7 The Public Hospital, Va. When it first opened, a “keeper,” or jailor with no medical training, ran the hospital. Patients were kept isolated, usually alone in a room or cell with just a mattress and shackles. Treatments included use of leeches (called “bloodletting,” a common medical practice) and use of a restraining chair prescribed by the visiting physician. The hospital had only eight beds. Patients stayed for a few weeks or sometimes months and then were released back to their families, depending upon when the doctor and board of directors determined they were ready to return to society. “The idea was that they could be cured, that [their condition] wasn’t a lifetime illness,” says Gilliam. At the time, it was believed that patients chose to behave irrationally, and doctors tried to help them adopt a more normal manner.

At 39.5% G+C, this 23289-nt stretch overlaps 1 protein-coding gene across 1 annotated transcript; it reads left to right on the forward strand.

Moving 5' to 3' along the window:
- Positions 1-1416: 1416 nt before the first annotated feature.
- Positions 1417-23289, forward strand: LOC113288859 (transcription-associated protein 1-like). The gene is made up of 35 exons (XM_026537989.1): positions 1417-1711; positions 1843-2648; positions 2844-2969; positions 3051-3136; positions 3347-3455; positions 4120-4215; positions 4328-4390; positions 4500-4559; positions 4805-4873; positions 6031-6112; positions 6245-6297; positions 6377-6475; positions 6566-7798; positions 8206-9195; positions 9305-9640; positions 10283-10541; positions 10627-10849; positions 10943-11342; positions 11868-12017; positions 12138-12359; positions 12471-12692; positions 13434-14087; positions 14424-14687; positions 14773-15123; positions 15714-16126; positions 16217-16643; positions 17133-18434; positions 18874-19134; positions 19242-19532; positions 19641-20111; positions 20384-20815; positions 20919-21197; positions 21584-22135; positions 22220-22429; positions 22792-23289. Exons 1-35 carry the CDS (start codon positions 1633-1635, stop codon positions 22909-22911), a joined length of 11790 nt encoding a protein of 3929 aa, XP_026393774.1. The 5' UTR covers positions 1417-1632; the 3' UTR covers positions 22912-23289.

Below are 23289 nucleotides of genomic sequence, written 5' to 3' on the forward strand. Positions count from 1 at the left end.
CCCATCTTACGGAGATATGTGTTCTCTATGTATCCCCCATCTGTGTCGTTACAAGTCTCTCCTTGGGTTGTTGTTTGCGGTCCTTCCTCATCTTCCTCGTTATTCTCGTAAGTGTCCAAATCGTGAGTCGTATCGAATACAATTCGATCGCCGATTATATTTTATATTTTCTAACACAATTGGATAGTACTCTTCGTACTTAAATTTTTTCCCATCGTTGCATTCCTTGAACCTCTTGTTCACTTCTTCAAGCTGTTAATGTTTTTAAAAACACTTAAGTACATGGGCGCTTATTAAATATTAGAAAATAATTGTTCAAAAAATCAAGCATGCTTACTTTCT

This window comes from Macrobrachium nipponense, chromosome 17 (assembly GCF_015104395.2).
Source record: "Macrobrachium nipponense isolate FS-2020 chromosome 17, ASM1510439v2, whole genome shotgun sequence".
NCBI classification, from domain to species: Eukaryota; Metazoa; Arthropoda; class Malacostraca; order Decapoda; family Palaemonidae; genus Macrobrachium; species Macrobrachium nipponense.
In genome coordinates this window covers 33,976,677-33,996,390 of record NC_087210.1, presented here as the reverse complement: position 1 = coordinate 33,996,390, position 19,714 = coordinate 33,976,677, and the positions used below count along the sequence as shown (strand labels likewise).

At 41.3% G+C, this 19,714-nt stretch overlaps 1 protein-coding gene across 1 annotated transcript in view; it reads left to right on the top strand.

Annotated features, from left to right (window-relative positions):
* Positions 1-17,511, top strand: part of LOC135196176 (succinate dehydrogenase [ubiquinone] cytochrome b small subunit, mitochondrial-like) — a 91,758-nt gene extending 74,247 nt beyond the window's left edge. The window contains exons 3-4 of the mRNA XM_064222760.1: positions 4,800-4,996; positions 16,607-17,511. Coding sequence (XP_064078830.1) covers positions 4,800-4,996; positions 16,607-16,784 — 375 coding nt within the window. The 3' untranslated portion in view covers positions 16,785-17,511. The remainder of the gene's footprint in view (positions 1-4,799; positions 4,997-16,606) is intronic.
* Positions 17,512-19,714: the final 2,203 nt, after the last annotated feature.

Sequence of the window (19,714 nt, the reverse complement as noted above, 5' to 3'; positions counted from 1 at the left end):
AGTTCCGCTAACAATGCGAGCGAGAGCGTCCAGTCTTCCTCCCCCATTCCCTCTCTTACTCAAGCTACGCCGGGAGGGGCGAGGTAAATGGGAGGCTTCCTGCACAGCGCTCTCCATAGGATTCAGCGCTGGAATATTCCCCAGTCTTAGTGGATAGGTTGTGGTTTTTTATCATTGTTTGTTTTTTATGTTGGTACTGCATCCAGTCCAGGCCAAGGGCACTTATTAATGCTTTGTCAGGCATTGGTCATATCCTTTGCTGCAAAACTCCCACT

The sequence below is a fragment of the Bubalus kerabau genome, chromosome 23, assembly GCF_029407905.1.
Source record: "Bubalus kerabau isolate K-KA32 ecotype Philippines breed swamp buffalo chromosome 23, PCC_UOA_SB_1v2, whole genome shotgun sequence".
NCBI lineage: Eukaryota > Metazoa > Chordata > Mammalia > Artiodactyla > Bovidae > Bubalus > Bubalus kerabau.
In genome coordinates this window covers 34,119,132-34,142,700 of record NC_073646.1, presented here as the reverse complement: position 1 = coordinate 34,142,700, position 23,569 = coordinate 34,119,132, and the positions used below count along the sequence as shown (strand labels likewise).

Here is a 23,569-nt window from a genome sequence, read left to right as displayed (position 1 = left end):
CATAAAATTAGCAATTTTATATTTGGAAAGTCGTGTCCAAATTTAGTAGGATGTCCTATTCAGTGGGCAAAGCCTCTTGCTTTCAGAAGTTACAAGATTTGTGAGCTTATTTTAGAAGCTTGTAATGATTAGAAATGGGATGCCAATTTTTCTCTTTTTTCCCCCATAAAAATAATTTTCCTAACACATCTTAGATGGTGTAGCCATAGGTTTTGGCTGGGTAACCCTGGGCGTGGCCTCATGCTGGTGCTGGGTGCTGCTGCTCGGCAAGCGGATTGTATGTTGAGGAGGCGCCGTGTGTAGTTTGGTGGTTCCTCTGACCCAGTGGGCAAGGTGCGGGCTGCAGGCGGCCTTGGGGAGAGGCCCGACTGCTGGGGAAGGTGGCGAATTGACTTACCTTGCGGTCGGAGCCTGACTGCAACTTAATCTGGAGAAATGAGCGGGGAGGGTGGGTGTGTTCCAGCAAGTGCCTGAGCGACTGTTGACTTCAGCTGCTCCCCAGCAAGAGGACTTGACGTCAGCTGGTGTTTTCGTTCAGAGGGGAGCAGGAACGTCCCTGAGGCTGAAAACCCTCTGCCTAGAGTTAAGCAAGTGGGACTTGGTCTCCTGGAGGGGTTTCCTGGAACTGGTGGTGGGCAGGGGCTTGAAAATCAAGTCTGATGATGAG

8 17th-18th Centuries Demon-possessed Senseless animals

9 Dorothea Dix

10 Dorothea Dix Schoolteacher
Discovered many people with mental illness were in jails. Crusaded for the establishment or enlargement of 32 mental hospitals, & transfer of those with mental illness from almshouses and jails. 14 men freezing- no clothing- asked warden and found out they had a mental illness

11 1840 US Census Includes its 1st question on “insanity”

12 Thomas Kirkbride Designer of Asylums
Dix and Horace Mann – believed that mental illness could be treated by removing the person to an asylum to receive a mix of somatic and psychosocial treatments in a controlled environment.

13 Athens Asylum for the Insane-1874
Restraints returned when patient population grew from 200 to 1800 Limited staffing Community realized these institutions were a great place for unwanted people in the community 544 rooms- self-sufficient with dairy barns, greenhouses, transportation system, recreational activities But others soon went there for food & shelter Populations skyrocketed – patient care suffered. Now old ways returned…ice baths- shock machines…..